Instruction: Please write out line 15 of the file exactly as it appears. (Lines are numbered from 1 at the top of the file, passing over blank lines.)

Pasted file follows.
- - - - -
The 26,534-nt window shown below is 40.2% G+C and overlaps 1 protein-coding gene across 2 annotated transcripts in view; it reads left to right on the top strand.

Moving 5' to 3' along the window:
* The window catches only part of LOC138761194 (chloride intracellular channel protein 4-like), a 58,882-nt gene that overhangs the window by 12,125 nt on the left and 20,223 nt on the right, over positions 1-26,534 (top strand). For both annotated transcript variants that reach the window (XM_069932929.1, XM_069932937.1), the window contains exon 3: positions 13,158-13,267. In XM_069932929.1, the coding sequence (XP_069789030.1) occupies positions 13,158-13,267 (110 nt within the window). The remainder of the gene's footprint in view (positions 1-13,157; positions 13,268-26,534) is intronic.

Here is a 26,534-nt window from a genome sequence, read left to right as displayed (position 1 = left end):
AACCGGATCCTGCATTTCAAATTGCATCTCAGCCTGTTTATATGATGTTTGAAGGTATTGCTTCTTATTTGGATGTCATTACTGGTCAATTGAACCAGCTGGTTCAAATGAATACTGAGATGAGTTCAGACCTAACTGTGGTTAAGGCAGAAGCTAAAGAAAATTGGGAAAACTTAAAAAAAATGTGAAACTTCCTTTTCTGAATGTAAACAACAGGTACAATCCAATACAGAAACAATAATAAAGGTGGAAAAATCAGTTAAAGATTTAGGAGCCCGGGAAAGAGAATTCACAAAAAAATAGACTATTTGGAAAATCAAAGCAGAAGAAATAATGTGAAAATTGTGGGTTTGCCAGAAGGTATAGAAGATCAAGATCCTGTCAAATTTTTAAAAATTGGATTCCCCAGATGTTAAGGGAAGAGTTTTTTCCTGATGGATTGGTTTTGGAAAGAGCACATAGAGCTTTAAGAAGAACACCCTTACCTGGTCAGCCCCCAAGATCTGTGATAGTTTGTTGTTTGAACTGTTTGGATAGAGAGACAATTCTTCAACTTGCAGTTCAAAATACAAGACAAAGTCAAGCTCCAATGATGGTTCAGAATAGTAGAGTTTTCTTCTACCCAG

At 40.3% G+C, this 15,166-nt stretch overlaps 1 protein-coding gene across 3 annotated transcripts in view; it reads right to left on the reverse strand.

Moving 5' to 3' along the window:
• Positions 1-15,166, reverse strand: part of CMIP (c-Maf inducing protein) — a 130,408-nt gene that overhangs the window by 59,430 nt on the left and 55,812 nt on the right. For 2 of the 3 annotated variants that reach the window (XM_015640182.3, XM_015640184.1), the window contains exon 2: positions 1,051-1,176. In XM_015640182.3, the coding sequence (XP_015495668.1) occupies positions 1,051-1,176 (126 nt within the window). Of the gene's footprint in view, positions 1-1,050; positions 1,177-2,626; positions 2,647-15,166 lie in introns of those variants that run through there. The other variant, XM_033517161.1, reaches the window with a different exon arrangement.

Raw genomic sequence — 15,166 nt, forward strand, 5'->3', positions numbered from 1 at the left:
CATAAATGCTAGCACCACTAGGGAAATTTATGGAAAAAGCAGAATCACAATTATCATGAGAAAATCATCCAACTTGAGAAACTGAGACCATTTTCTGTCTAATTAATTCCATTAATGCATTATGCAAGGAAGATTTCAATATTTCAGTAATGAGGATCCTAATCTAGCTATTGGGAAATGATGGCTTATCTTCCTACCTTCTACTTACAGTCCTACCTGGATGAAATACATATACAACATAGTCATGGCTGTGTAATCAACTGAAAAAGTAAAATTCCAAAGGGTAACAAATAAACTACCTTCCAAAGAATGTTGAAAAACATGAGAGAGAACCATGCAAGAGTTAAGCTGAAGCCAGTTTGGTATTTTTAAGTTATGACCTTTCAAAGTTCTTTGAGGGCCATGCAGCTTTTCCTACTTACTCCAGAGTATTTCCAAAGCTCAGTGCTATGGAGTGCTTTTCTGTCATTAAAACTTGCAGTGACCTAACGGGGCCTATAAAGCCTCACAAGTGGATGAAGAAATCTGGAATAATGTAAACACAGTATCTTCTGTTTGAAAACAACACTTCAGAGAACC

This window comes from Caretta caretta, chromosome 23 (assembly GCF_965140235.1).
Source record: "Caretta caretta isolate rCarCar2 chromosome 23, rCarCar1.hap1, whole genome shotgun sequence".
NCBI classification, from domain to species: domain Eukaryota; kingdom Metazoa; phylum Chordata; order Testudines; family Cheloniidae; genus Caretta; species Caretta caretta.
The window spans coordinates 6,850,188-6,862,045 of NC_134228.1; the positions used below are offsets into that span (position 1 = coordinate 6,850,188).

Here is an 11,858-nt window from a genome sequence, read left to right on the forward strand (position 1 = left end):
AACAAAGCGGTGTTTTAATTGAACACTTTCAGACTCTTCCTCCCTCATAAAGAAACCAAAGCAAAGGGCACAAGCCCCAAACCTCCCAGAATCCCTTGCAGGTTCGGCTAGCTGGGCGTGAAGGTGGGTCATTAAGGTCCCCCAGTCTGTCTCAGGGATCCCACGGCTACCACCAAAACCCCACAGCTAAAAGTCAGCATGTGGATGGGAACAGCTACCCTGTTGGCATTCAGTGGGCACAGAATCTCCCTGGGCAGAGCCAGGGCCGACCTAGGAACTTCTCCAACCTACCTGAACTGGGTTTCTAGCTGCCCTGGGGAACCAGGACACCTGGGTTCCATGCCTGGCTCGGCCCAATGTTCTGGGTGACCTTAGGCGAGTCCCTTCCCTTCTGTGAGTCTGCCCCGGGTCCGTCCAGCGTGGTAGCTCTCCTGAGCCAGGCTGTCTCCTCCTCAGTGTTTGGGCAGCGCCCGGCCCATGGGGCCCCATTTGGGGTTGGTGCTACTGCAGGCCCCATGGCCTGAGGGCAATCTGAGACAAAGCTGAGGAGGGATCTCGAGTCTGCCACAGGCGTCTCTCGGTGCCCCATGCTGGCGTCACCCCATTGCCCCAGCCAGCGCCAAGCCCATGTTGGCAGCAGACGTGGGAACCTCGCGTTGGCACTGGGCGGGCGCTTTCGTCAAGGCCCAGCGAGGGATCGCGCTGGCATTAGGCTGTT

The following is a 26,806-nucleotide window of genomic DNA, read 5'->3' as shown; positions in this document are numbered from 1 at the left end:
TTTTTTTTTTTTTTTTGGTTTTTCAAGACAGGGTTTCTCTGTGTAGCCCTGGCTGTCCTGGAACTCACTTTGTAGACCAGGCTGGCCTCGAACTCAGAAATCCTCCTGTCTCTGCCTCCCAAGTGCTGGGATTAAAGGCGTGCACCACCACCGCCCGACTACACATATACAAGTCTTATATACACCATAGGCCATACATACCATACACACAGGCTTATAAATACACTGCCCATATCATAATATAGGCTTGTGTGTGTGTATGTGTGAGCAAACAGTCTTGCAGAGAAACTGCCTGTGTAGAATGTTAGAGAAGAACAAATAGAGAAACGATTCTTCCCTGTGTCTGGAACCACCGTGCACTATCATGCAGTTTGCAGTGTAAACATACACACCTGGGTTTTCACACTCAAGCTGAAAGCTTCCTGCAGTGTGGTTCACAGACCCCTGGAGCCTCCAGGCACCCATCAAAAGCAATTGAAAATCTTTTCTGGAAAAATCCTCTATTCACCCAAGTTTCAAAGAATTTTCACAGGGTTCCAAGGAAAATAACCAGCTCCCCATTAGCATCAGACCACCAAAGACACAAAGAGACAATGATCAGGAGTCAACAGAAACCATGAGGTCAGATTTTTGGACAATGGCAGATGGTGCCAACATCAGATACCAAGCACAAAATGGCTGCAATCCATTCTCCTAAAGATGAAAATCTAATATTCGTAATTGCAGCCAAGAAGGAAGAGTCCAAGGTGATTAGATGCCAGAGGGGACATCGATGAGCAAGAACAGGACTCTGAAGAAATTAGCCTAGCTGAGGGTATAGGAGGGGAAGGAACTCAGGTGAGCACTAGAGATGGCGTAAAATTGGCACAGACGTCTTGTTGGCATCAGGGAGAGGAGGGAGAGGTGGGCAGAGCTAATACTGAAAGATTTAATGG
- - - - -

Here is an 11,858-nt window from a genome sequence, read left to right on the forward strand (position 1 = left end):